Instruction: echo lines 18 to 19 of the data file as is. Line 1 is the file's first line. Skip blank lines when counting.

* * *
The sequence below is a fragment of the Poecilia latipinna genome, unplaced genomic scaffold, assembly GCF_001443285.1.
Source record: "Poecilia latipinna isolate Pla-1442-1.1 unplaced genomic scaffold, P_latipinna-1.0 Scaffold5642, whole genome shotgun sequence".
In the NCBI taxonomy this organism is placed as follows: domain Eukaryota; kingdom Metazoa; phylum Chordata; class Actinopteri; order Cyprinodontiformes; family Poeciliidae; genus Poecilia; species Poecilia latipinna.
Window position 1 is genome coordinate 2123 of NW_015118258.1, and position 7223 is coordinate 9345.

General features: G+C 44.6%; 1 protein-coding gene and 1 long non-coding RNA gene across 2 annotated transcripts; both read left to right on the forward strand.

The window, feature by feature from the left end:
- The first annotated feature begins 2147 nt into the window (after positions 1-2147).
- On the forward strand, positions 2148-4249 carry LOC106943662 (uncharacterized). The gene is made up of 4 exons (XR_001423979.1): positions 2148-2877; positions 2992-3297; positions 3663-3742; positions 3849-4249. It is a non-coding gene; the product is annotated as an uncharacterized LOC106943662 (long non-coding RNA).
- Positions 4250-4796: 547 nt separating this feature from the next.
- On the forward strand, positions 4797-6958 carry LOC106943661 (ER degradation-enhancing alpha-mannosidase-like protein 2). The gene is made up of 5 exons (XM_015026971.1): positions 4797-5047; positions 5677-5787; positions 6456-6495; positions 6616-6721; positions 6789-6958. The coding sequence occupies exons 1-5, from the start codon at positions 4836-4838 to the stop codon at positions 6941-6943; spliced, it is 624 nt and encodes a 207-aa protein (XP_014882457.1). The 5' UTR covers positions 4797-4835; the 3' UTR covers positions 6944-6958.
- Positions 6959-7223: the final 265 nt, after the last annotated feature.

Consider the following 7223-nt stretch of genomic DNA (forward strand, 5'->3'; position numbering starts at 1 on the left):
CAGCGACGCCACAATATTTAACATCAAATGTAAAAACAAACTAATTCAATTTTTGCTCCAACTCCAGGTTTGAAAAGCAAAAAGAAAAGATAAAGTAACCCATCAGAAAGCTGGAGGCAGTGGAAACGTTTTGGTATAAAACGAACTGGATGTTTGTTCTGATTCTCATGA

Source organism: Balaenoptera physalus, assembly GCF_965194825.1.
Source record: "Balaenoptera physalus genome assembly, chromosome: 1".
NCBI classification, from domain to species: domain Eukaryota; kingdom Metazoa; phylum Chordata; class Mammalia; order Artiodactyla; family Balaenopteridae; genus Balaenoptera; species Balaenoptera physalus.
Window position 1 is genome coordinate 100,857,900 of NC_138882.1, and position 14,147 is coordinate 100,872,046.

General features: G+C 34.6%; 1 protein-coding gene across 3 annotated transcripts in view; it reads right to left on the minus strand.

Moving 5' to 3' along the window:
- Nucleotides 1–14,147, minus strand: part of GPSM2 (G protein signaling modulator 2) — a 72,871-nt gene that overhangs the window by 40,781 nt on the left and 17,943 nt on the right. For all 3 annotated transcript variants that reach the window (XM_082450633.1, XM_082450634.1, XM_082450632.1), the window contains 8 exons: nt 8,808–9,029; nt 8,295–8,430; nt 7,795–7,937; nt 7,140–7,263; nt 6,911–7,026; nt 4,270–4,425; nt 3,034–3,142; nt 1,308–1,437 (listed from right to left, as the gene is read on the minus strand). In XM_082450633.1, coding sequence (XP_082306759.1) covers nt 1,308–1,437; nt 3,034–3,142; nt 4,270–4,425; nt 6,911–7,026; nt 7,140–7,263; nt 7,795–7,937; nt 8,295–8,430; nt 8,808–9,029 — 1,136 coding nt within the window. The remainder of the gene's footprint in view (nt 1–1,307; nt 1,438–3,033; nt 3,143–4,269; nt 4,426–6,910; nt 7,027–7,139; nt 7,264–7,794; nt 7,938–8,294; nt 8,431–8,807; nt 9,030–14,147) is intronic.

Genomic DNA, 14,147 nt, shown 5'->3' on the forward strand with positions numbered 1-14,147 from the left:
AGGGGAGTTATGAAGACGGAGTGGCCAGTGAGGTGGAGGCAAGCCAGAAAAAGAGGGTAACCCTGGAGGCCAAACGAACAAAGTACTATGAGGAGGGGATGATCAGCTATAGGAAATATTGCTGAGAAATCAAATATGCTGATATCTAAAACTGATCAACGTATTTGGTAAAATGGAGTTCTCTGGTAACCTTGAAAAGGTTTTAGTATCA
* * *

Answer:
General features: G+C 34.6%; 1 protein-coding gene across 3 annotated transcripts in view; it reads right to left on the minus strand.

Moving 5' to 3' along the window: